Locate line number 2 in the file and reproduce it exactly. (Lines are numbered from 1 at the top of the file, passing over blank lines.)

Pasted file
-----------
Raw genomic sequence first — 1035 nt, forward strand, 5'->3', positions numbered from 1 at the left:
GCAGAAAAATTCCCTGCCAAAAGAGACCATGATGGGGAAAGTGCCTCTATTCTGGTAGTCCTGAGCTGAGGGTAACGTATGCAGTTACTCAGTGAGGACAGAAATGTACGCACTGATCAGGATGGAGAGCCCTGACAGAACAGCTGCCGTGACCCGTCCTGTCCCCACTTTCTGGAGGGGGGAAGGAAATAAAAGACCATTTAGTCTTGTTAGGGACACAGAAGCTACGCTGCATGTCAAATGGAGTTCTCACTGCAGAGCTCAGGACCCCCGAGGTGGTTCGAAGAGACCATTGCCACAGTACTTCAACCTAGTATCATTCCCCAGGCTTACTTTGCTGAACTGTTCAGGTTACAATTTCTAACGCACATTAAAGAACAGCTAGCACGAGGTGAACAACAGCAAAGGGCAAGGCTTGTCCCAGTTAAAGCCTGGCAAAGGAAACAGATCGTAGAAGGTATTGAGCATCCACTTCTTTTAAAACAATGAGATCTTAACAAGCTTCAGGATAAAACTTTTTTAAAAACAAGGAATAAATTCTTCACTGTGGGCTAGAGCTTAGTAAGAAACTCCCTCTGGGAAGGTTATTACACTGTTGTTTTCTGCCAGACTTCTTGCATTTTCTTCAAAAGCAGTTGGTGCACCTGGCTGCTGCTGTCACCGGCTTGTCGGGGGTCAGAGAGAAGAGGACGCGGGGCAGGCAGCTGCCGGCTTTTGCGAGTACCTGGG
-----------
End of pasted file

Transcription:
GCAGAAAAATTCCCTGCCAAAAGAGACCATGATGGGGAAAGTGCCTCTATTCTGGTAGTCCTGAGCTGAGGGTAACGTATGCAGTTACTCAGTGAGGACAGAAATGTACGCACTGATCAGGATGGAGAGCCCTGACAGAACAGCTGCCGTGACCCGTCCTGTCCCCACTTTCTGGAGGGGGGAAGGAAATAAAAGACCATTTAGTCTTGTTAGGGACACAGAAGCTACGCTGCATGTCAAATGGAGTTCTCACTGCAGAGCTCAGGACCCCCGAGGTGGTTCGAAGAGACCATTGCCACAGTACTTCAACCTAGTATCATTCCCCAGGCTTACTTTGCTGAACTGTTCAGGTTACAATTTCTAACGCACATTAAAGAACAGCTAGCACGAGGTGAACAACAGCAAAGGGCAAGGCTTGTCCCAGTTAAAGCCTGGCAAAGGAAACAGATCGTAGAAGGTATTGAGCATCCACTTCTTTTAAAACAATGAGATCTTAACAAGCTTCAGGATAAAACTTTTTTAAAAACAAGGAATAAATTCTTCACTGTGGGCTAGAGCTTAGTAAGAAACTCCCTCTGGGAAGGTTATTACACTGTTGTTTTCTGCCAGACTTCTTGCATTTTCTTCAAAAGCAGTTGGTGCACCTGGCTGCTGCTGTCACCGGCTTGTCGGGGGTCAGAGAGAAGAGGACGCGGGGCAGGCAGCTGCCGGCTTTTGCGAGTACCTGGG